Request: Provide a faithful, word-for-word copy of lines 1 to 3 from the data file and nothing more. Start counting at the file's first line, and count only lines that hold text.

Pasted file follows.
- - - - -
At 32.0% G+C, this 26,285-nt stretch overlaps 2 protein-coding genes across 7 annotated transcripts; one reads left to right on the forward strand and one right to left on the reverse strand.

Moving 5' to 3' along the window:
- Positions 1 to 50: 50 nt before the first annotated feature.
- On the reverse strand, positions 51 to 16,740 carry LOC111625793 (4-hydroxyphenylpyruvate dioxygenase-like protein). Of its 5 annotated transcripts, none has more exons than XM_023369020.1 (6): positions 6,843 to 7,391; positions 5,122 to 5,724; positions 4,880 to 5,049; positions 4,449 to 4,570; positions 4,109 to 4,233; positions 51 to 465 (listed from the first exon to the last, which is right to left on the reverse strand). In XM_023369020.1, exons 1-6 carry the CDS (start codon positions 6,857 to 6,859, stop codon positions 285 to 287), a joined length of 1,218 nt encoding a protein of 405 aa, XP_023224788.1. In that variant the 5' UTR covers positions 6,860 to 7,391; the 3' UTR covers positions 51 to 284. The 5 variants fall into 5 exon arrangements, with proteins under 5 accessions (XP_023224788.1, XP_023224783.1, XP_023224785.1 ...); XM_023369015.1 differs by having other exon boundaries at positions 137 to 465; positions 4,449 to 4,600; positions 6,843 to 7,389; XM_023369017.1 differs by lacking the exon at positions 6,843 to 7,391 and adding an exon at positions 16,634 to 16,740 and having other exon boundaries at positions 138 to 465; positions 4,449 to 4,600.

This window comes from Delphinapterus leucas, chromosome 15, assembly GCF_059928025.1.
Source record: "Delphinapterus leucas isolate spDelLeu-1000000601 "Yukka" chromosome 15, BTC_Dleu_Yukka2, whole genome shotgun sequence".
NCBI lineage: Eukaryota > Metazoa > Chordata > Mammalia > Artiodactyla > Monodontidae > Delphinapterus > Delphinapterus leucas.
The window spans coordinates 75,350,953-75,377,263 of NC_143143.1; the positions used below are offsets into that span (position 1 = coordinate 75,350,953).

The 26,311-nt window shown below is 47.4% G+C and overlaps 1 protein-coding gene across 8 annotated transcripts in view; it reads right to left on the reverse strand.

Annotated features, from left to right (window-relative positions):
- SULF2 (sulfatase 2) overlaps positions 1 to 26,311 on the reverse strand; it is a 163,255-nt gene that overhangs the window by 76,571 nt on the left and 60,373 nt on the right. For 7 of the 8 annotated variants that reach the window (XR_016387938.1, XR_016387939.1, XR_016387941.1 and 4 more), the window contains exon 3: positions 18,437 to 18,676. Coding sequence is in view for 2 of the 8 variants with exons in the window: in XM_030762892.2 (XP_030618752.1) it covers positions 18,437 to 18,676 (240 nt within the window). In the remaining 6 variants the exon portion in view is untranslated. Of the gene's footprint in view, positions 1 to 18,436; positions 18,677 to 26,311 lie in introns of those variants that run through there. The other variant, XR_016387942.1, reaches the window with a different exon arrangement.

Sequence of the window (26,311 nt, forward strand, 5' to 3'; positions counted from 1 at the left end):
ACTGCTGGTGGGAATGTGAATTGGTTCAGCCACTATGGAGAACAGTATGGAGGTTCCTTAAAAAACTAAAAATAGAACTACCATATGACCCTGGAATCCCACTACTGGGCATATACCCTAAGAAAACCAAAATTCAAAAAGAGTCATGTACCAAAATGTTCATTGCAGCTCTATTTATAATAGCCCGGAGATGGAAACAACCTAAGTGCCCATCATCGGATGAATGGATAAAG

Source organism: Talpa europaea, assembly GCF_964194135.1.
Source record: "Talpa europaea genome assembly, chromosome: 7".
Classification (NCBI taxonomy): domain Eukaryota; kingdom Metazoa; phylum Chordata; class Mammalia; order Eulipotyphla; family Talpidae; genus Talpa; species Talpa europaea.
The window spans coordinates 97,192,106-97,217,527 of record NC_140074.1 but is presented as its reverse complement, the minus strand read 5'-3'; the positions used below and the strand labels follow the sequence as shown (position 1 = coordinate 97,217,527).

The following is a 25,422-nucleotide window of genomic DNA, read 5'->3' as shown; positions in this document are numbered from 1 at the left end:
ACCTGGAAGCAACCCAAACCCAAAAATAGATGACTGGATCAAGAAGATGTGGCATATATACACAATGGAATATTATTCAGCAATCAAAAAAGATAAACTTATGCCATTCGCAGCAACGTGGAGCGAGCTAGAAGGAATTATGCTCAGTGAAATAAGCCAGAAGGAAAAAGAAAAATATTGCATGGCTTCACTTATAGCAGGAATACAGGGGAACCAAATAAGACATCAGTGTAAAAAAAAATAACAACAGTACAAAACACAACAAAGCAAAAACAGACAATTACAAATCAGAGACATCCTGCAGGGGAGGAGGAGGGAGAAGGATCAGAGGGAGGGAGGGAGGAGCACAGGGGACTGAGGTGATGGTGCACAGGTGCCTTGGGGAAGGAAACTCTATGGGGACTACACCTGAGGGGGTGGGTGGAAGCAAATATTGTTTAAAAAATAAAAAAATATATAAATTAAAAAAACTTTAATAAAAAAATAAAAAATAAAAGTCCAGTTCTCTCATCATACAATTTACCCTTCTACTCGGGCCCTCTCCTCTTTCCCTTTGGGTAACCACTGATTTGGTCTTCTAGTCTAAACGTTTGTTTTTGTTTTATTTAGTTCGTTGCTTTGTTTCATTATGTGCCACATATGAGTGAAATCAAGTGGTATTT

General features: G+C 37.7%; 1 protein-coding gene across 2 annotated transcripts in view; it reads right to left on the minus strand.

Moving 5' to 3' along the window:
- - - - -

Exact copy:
At 32.0% G+C, this 26,285-nt stretch overlaps 2 protein-coding genes across 7 annotated transcripts; one reads left to right on the forward strand and one right to left on the reverse strand.

Moving 5' to 3' along the window:
- Positions 1 to 50: 50 nt before the first annotated feature.